Brexit: Lessons for Caricom

The results of the referendum held in Britain to determine whether or not it should remain in or leave the European Union (EU), has been won by voters who supported the leave option. Prime Minister David Cameron attempted to resolve the opposition within the Conservative Party to membership of the European Union by way of a referendum, when there was no national demand for it. Cameron gambled the entire future of Great Britain. He and the British people lost instead. Speculation is now rife as to the future of the EU.

20131201ralphramkarranThe British economy is expected to be severely dislocated and damaged. Predictions are that economic growth will plummet and that the economy will contract. Britain will lose at one fell swoop the privileged access to the large European internal market for its goods and services.  Access will also be lost to the fifty or so markets with which the EU has trade agreements. A range of industries from health to automotive will feel the negative impact. Britain’s pre-eminence as a financial centre is likely to be lost.

While some of these negative effects will be overcome by negotiated agreements over time, including of necessity with the Caribbean Community, it is the uncertainties that will be damaging. These uncertainties are being reflected in the billions lost in financial markets and currency depreciation on Friday.

Britain anchored its future to Europe in 1973 when it joined the European Economic Community (EEC). Since then Britain has become increasingly enmeshed in the EEC’s complex rules, encompassing an ever wider range of economic and political matters as they developed, leading to the EU, into which the EEC transitioned in 1993. From then and increasingly after, Britain signed on to the growing European project, including free movement, without taking the British people along. Some were no doubt swayed by vicious, mendacious and racist, right-wing, propaganda against immigration and immigrants, which no doubt helped to tip the scales in favour of the ‘Leave’ vote. With its anchor dislodged from Europe, Britain has now lost its coherent place in the world and will be floundering in an international no-man’s land for years to come. The possibility of a break-up of Britain into two separate countries, England and Scotland, now looms large.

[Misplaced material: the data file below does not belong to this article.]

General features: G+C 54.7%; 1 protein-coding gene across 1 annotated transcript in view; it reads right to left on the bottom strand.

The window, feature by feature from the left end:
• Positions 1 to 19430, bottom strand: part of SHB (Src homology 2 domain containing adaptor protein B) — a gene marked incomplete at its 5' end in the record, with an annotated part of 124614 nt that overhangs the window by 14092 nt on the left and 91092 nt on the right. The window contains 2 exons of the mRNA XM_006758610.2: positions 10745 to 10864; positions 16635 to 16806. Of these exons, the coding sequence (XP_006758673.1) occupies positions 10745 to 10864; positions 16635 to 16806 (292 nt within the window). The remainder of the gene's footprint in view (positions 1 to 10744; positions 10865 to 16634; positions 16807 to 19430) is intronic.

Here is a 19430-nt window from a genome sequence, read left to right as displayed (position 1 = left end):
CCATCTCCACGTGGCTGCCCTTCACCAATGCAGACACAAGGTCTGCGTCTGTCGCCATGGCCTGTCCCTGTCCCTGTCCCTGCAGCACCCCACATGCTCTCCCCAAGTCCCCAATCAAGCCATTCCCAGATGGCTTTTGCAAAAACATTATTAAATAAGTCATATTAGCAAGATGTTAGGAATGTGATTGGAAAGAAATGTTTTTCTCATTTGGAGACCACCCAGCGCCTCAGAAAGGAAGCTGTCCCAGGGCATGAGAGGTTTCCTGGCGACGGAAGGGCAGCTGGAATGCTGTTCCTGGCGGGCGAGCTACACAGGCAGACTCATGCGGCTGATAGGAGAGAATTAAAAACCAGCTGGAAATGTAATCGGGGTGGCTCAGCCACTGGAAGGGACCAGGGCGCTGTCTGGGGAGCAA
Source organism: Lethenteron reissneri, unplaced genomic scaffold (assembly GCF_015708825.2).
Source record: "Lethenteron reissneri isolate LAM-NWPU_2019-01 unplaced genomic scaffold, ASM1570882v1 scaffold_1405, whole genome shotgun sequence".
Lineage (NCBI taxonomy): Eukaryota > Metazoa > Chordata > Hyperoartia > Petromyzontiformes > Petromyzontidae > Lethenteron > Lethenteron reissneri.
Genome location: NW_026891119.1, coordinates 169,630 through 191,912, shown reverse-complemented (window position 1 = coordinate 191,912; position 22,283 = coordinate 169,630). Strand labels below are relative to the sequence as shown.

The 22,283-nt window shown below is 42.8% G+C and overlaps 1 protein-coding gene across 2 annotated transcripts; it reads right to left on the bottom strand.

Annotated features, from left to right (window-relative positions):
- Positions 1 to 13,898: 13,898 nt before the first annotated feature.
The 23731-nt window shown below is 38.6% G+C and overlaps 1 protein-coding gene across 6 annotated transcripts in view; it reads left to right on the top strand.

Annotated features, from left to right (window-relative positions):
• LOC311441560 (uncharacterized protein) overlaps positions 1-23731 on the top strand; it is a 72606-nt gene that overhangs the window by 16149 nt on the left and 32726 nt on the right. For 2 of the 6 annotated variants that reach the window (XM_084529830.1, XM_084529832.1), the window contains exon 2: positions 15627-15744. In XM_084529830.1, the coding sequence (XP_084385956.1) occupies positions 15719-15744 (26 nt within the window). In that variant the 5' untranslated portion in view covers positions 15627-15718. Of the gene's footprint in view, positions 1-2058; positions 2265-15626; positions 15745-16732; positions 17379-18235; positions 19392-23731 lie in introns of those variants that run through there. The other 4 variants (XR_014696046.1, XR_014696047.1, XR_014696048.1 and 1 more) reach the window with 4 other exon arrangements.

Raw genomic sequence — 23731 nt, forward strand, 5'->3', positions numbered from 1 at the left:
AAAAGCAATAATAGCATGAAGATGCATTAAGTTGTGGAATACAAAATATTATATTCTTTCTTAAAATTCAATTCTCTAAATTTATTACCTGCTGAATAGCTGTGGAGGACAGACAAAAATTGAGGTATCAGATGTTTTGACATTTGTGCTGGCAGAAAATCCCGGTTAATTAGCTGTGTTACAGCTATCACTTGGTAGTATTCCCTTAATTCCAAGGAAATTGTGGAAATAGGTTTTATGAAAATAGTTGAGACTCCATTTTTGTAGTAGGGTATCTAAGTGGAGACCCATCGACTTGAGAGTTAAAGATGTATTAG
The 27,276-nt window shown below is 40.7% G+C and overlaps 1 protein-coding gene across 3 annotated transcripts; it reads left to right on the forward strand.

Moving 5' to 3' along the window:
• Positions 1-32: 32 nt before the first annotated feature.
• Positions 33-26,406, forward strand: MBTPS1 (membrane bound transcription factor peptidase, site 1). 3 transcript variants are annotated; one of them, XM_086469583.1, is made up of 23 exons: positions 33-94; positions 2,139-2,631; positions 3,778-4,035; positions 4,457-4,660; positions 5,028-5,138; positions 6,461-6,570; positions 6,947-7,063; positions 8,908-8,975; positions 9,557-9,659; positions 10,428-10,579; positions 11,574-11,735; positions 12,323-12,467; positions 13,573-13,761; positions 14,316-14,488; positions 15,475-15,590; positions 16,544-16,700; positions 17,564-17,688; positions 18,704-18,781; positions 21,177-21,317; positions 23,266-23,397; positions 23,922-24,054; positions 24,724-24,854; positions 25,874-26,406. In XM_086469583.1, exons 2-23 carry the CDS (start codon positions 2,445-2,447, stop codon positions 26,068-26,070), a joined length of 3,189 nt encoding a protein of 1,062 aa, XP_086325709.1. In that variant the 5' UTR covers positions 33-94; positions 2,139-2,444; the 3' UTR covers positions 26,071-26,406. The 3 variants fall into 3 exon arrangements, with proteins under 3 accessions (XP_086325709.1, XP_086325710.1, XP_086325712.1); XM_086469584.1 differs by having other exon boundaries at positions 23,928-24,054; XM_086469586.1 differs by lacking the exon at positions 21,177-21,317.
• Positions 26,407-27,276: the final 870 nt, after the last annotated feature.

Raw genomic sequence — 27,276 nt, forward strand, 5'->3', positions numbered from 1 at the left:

The pain, trauma and misery which have been caused by the economic crisis since 2008 and which have devastated homes, economies and lives across many countries in the West, including Britain and the US, have speeded up the economic inequality which started with neoliberalism and the Reagan-Thatcher dominance in the 1970s and has been growing ever since. The economic decline and devastation of social services caused by austerity measures in Britain under Cameron, have provided fertile ground for right wing propaganda of intolerance, insularity and xenophobia against the mythical enemy, the immigrant. This campaign in Britain took hold and many ordinary British voters were misled by it. The complacency demonstrated by British politicians supporting the ‘Remain’ vote, if repeated by US politicians in the US presidential campaign, where Donald Trump is the likely official candidate of the Republican Party, will result in a disaster of international magnitude.

Our own Caricom project has stalled on the issue of free movement. We have gone only as far as free movement of professionals. Within the Caricom Community some countries fear that unrestricted migration will harm their economies and create social problems. Among these countries are Barbados and Trinidad. Their restrictive entry conditions have cause friction with many countries, particularly Jamaica and Guyana, many of whose residents take the opportunity to work illegally in these countries. These difficulties gave rise to the Shanique Myrie Case in the Caribbean Court of Justice (CCJ) in which it ruled that under the Caricom Treaty, Caricom countries cannot deny entry to citizens unless stringent conditions are satisfied. Both Trinidad and Barbados violate the decision every day and tensions between them and Jamaica and Guyana continue and flare up from time to time.

Strains also exist between Caricom countries because of uneven development. Poorer Caricom members felt insulted when former Trinidad and Tobago Prime Minister Kamla Persaud-Bissessar remarked early in her term that Trinidad is not an ATM machine for other Caricom countries. Jamaica, never historically comfortable with the concept of Caribbean unity, has declared that it needs to investigate the benefits that countries are receiving as a result of their membership in Caricom. Jamaica believes that Trinidad is either getting or taking unfair advantage. The refusal of most Caricom countries to sign on to the Caribbean Court of Justice, having initially agreed to its establishment, is a symptom of underlying difficulties.

The Caribbean Community is the second oldest ‘community’ after the EC. In the latter, it is the internal strains and pressures and the failure over decades to inform the British people of the value and benefits of the European Community that have resulted in this disaster.

Unless Caricom countries find ways not only to make Caricom’s benefits real but to continuously inform the public of the great advantages and benefits that the Caribbean Community brings to its members, it must not be surprised if its survival is later threatened.

Comments  

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